Numerous commentaries from medical experts agree with Dr. Olan. They criticize Kallmes et al and Buchbinder et al for including patients with sub-acute and chronic fractures up to a year old, inconsistent use of the evidence of bone edema on MRI as an inclusion criteria, selection bias, statistical power of the sample size, the absence of a control group that did not get an intervention, and the high crossover from placebo to vertebroplasty.
A more rigorous study, says Dr. Olan, is "Vertebroplasty vs. Conservative Treatment in Osteoporotic Vertebral Compression Fractures" (VERTOS II), published recently in The Lancet.
VERTOS II is the largest, peer-reviewed study of vertebroplasty to date. In it, 202 patients with acute fractures confirmed by edema on MRI were randomly allocated to receive either vertebroplasty or conservative medical therapy. Patients receiving vertebroplasty had greater pain relief – as measured on a visual analog scale (VAS) – from the first day after the procedure to one year later than those treated conventionally. From baseline, the reductions in pain were 5.2 at 1 month and 5.7 at 1 year. Pain reductions in the control group were less substantial at 2.7 at 1 month and 3.7 at 1 year.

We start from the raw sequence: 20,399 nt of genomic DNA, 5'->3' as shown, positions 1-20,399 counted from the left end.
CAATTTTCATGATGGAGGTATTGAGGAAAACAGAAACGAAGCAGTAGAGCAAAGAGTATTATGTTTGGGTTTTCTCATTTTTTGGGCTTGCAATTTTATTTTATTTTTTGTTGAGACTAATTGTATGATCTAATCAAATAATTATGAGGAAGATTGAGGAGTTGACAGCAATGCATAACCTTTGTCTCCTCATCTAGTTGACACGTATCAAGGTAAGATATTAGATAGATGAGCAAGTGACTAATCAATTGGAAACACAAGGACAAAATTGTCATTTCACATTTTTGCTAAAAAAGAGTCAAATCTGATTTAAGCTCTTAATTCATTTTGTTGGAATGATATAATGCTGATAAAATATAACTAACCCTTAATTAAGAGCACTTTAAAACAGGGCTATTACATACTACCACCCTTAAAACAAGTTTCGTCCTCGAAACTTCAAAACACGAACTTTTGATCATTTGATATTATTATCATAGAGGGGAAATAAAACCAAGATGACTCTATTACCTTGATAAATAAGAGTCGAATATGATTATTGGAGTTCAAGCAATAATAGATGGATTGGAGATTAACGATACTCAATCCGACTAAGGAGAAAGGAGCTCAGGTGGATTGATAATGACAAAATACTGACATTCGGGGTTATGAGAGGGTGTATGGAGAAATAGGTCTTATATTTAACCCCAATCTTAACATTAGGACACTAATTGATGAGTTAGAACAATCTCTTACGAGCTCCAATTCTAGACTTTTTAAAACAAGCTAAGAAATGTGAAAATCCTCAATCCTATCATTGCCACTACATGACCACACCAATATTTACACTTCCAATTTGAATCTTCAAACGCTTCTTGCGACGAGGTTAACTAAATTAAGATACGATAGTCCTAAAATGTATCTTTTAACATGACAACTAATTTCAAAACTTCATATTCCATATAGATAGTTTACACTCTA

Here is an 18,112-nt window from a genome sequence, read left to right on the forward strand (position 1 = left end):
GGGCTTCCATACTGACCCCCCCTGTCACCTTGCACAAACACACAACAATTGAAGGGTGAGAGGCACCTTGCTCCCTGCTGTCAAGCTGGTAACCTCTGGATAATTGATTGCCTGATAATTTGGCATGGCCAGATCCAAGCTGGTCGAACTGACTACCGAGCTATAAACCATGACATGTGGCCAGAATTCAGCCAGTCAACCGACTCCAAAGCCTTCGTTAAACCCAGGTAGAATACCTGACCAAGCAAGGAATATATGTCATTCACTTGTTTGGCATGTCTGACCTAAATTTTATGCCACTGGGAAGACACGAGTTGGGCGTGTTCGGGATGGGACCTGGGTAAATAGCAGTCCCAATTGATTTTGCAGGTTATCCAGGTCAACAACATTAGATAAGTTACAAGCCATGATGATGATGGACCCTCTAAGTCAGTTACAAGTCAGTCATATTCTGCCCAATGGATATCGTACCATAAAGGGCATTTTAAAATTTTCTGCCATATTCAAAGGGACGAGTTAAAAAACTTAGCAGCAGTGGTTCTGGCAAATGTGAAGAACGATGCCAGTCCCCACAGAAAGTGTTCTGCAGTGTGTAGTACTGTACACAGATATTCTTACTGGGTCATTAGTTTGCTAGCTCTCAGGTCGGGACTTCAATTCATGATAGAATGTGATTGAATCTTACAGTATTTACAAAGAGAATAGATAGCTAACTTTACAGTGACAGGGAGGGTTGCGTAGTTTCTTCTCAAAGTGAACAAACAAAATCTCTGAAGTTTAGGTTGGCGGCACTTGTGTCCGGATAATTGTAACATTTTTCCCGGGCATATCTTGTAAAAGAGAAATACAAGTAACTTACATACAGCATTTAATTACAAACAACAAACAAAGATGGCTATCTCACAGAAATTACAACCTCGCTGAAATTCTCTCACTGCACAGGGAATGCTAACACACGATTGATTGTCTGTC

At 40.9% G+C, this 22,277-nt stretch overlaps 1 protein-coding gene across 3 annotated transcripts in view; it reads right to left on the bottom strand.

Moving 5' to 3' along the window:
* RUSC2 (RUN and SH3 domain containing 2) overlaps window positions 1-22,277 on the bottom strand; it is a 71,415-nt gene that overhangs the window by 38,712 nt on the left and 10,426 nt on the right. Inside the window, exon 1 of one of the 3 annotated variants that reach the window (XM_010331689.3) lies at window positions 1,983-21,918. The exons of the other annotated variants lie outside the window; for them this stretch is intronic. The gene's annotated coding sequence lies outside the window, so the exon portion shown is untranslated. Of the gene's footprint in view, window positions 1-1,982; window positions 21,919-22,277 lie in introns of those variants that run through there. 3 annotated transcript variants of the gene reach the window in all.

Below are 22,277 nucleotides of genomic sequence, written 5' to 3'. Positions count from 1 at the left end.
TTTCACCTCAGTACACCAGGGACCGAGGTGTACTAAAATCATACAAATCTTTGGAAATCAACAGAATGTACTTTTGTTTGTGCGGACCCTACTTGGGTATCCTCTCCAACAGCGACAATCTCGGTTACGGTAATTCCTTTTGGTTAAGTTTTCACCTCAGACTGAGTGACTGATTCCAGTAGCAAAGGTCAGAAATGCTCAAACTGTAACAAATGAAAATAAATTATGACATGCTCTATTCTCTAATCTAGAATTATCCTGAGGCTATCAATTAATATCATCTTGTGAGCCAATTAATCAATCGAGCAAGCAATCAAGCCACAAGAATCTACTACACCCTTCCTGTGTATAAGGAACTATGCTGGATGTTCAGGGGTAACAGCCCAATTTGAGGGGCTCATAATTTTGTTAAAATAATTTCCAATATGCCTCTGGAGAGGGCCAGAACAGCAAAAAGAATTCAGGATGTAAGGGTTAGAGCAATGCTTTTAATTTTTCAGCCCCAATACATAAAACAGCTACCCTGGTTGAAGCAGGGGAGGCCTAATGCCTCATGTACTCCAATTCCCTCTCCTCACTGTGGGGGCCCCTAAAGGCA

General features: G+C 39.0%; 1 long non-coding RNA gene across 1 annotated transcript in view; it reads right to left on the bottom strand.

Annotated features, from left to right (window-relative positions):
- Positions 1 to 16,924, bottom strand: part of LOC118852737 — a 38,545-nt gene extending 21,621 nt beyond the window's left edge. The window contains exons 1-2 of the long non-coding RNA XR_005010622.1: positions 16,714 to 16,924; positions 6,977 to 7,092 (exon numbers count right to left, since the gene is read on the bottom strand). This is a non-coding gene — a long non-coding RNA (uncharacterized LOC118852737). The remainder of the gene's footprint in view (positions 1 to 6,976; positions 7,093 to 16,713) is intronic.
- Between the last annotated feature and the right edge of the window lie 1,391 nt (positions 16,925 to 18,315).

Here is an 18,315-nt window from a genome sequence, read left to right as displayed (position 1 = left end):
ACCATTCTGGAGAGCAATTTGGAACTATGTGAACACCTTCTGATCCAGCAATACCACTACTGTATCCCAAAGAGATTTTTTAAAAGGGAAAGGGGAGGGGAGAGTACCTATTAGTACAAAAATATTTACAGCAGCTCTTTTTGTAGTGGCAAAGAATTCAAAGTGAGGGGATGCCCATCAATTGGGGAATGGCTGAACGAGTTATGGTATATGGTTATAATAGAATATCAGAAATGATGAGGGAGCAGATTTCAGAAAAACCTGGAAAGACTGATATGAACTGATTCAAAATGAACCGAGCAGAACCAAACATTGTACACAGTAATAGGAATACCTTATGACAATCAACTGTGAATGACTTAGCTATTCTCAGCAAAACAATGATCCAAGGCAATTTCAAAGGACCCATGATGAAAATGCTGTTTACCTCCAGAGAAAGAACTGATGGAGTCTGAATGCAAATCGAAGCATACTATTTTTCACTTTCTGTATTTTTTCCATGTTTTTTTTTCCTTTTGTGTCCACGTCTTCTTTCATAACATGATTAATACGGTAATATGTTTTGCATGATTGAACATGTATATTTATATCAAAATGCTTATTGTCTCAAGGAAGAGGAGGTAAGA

"Randomized, placebo-controlled trials provide only an approximation of the truth. Information from observational outcome studies is also important because patients and physicians in the real world don't always behave like those in clinical trials," says Dr. Olan.
"As physicians we need to weigh study results against our own experience. VERTOS II and the countless patients I've treated who have benefitted from vertebroplasty validate this procedure's efficacy."
In addition to his practice, Dr.
|SOURCE Wayne J. Olan|
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